2 years for me on the 6th and it is crap to be honest. Got about 5 emails/messages – in stark contrast to standing room only at her funeral. Not even my brother got in touch. Little support, a 14 year old daughter who has little interest in me excepting when what I do or don’t do impacts upon her. So, not much gratitude from me. Seeing yet another counsellor – my 4th! But they all say pretty much the same thing so will bin that.

    • Irene
      November 11, 2014

      Keep going Paul. My husband died 15 years ago when my daughter was 6 and my son was 15. It is very tough. We had family counselling at one point because a court case brought by my husband’s (married!) mistress was causing us so much trouble. My son had counselling at school every week and my daughter had counselling at See Saw (we’re in Oxfordshire). We got through it all eventually. I must say that the most successful widower dad of a daughter did a fantastic job and she’s now at university and doing well. It did seem very dark at times but believe me, there is light at the end of the tunnel. It was about 4 years before I laughed out loud at anything. I don’t have a partner now but I do have a very busy job, son now married with a daughter and my daughter studying civil engineering at university. There isn’t a lot of support – do you belong to WAY? Give it a go. My best friends are all people I met there. After all these years we still meet up every few months for a meal or outing.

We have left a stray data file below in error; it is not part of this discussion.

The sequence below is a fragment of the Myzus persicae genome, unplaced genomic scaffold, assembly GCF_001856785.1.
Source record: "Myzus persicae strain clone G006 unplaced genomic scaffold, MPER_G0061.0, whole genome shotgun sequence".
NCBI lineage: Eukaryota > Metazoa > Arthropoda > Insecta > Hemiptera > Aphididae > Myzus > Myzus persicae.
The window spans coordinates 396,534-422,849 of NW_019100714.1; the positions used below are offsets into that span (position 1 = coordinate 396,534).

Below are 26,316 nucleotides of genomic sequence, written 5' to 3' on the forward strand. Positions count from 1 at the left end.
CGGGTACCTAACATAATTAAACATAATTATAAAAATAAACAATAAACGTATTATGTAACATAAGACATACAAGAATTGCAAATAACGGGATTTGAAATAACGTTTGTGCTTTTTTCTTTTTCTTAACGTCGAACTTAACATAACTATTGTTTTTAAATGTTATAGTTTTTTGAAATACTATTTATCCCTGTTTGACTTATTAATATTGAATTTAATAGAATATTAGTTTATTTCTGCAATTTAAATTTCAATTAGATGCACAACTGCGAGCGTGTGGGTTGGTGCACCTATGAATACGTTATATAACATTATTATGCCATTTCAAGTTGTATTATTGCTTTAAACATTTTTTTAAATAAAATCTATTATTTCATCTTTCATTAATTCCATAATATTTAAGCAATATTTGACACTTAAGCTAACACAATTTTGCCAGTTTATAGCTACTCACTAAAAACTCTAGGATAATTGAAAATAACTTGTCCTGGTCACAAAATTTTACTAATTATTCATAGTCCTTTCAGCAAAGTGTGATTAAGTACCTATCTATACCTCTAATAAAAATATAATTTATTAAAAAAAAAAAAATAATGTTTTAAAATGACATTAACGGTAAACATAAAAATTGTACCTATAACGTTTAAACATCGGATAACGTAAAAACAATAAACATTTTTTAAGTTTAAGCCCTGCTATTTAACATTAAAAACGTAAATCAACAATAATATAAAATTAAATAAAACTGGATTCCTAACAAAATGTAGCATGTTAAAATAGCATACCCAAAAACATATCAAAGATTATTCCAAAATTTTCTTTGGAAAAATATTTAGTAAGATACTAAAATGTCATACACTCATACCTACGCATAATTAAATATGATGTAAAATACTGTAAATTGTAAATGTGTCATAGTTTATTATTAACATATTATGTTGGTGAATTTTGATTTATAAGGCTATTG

17. witwitwoo
    November 10, 2014

    A beautiful post Ben … x

  18. Cat
    November 10, 2014

    It feels like live theatre. I am the actress and the people around me are my audience. They couldn’t do anything but just watch from a distance and probably try to understand how I feel when they actually have no idea of what to feel. Sometimes I struggle to become the best grieving actress they want me to be.
    Trying my best to get approval from my ‘fans’ even after 13 years but it never worked. We can never be good actors but we can be unique actors by showing to others that we have our own way of grieving and we do not need others to define it for us.